By shifting his position his lips came close to her bare young arm. It
"Don't read that nonsense," he said, his eyes on the arm. "And--I'll never
outgrow my foolishness about you, Sidney."
Then, because he could not help it, he bent over and kissed her arm.
She was just eighteen, and Joe's devotion was very pleasant. She thrilled
to the touch of his lips on her flesh; but she drew her arm away.
"Please--I don't like that sort of thing."
"Why not?" His voice was husky.
"It isn't right. Besides, the neighbors are always looking out the
The drop from her high standard of right and wrong to the neighbors'
curiosity appealed suddenly to her sense of humor. She threw back her head
and laughed. He joined her, after an uncomfortable moment. But he was
very much in earnest. He sat, bent forward, turning his new straw hat in
"I guess you know how I feel. Some of the fellows have crushes on girls
and get over them. I'm not like that. Since the first day I saw you I've
never looked at another girl. Books can say what they like: there are
people like that, and I'm one of them."
There was a touch of dogged pathos in his voice. He was that sort, and
Sidney knew it. Fidelity and tenderness--those would be hers if she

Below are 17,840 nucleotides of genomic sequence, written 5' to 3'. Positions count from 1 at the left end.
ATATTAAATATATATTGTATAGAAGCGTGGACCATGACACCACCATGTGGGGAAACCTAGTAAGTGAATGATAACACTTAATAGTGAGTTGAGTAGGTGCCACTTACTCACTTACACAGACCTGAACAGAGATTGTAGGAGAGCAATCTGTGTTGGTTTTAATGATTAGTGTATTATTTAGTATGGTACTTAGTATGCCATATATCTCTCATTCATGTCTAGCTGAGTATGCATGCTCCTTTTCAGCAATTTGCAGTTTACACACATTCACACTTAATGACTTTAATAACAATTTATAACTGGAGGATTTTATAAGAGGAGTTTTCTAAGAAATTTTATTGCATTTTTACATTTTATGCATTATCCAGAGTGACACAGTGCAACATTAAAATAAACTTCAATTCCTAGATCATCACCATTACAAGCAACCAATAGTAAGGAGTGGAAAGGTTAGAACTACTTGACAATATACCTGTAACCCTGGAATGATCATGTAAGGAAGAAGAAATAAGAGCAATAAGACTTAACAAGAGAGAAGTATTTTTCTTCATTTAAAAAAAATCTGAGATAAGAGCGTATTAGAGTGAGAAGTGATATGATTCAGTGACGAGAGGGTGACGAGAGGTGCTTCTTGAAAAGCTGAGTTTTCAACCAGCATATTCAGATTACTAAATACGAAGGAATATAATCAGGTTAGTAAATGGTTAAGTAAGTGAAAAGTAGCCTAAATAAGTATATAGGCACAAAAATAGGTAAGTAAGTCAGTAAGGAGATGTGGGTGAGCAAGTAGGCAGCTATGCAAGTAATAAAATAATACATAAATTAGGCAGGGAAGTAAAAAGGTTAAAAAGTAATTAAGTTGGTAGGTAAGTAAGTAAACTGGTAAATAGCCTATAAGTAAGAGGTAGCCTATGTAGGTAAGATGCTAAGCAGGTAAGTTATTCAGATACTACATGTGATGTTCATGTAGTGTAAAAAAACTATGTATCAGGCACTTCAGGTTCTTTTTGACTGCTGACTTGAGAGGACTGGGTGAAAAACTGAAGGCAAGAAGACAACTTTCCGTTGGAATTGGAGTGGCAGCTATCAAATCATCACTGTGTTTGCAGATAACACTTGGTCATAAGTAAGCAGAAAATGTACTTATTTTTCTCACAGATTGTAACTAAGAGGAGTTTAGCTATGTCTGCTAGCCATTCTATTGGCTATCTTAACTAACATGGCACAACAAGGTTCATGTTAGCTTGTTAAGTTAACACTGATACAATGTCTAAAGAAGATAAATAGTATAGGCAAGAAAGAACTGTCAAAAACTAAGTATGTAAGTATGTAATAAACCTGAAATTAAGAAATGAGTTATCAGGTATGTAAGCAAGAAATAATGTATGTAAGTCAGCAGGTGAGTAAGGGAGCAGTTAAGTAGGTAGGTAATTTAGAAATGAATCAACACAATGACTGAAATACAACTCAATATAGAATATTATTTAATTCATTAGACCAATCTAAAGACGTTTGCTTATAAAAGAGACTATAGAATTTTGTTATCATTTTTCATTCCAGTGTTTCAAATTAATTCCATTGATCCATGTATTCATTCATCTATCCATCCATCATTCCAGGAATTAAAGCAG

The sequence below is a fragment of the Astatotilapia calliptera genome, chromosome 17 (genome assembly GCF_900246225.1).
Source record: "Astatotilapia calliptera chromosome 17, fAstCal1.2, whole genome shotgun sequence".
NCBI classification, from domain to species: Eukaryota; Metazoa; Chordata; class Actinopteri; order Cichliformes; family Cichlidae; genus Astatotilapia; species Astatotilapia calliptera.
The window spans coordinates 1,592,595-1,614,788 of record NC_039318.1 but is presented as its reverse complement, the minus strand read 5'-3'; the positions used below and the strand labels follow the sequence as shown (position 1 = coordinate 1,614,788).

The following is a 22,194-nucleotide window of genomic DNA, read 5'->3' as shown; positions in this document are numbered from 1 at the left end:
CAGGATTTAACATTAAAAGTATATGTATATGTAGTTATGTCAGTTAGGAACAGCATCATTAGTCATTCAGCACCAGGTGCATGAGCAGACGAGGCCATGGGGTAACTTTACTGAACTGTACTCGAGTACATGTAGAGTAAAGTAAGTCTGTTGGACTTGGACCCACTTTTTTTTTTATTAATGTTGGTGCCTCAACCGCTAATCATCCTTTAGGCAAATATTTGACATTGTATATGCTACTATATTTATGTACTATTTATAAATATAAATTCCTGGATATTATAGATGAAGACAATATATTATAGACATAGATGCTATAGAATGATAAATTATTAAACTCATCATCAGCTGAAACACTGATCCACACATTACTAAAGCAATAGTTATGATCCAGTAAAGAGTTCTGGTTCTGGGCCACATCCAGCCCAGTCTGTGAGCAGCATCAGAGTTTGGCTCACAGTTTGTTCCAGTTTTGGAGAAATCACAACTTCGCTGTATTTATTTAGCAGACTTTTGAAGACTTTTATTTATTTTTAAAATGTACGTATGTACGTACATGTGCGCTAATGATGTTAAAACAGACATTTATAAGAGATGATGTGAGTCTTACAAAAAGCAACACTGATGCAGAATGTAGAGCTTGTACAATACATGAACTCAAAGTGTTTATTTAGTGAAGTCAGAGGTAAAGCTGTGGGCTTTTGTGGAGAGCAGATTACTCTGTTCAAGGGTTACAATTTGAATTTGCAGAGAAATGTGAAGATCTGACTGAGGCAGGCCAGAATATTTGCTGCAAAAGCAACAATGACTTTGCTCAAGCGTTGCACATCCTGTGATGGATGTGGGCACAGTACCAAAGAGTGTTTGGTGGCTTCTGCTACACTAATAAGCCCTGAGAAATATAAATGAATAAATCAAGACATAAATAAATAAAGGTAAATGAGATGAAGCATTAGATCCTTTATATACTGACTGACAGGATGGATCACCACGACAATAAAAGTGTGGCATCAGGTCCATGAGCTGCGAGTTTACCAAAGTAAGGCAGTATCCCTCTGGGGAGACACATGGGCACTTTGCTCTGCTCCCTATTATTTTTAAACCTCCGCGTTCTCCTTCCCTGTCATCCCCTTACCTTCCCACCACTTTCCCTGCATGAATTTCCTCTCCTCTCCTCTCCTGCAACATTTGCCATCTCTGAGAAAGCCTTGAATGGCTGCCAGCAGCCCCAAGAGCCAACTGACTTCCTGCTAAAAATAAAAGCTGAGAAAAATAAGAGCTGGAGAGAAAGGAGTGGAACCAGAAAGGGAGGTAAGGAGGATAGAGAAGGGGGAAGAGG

married him. He would always be there when she wanted him, looking at her
with loving eyes, a trifle wistful sometimes because of his lack of those
very qualities he so admired in her--her wit, her resourcefulness, her
humor. But he would be there, not strong, perhaps, but always loyal.
"I thought, perhaps," said Joe, growing red and white, and talking to the
hat, "that some day, when we're older, you--you might be willing to marry
me, Sid. I'd be awfully good to you."
It hurt her to say no. Indeed, she could not bring herself to say it. In
all her short life she had never willfully inflicted a wound. And because
she was young, and did not realize that there is a short cruelty, like the
surgeon's, that is mercy in the end, she temporized.
"There is such a lot of time before we need think of such things! Can't we
just go on the way we are?"
"I'm not very happy the way we are."
"Well, I'm not"--doggedly. "You're pretty and attractive. When I see a
fellow staring at you, and I'd like to smash his face for him, I haven't